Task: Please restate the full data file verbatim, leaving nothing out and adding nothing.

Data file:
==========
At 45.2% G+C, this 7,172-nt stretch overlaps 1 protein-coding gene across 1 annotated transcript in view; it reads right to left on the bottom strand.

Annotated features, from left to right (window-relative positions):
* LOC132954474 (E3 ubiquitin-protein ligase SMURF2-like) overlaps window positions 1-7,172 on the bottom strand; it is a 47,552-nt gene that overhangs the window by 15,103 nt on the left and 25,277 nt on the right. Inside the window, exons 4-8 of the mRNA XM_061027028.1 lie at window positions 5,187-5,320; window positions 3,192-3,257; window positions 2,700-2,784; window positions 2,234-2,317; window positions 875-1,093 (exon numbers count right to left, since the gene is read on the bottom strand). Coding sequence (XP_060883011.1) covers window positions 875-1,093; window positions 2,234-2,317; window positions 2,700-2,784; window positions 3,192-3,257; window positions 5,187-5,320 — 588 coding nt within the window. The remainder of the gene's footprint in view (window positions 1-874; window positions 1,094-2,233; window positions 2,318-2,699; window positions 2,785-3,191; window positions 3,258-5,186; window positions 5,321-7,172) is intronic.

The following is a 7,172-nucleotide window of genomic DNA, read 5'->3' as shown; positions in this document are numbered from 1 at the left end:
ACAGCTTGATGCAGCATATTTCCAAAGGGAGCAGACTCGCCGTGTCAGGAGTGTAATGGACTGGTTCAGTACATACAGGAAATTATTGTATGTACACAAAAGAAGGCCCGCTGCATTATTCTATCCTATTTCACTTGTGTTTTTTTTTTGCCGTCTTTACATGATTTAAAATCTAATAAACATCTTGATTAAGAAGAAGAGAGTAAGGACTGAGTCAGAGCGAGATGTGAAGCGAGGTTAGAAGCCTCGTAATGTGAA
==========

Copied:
At 45.2% G+C, this 7,172-nt stretch overlaps 1 protein-coding gene across 1 annotated transcript in view; it reads right to left on the bottom strand.

Annotated features, from left to right (window-relative positions):
* LOC132954474 (E3 ubiquitin-protein ligase SMURF2-like) overlaps window positions 1-7,172 on the bottom strand; it is a 47,552-nt gene that overhangs the window by 15,103 nt on the left and 25,277 nt on the right. Inside the window, exons 4-8 of the mRNA XM_061027028.1 lie at window positions 5,187-5,320; window positions 3,192-3,257; window positions 2,700-2,784; window positions 2,234-2,317; window positions 875-1,093 (exon numbers count right to left, since the gene is read on the bottom strand). Coding sequence (XP_060883011.1) covers window positions 875-1,093; window positions 2,234-2,317; window positions 2,700-2,784; window positions 3,192-3,257; window positions 5,187-5,320 — 588 coding nt within the window. The remainder of the gene's footprint in view (window positions 1-874; window positions 1,094-2,233; window positions 2,318-2,699; window positions 2,785-3,191; window positions 3,258-5,186; window positions 5,321-7,172) is intronic.

The following is a 7,172-nucleotide window of genomic DNA, read 5'->3' as shown; positions in this document are numbered from 1 at the left end:
ACAGCTTGATGCAGCATATTTCCAAAGGGAGCAGACTCGCCGTGTCAGGAGTGTAATGGACTGGTTCAGTACATACAGGAAATTATTGTATGTACACAAAAGAAGGCCCGCTGCATTATTCTATCCTATTTCACTTGTGTTTTTTTTTTGCCGTCTTTACATGATTTAAAATCTAATAAACATCTTGATTAAGAAGAAGAGAGTAAGGACTGAGTCAGAGCGAGATGTGAAGCGAGGTTAGAAGCCTCGTAATGTGAA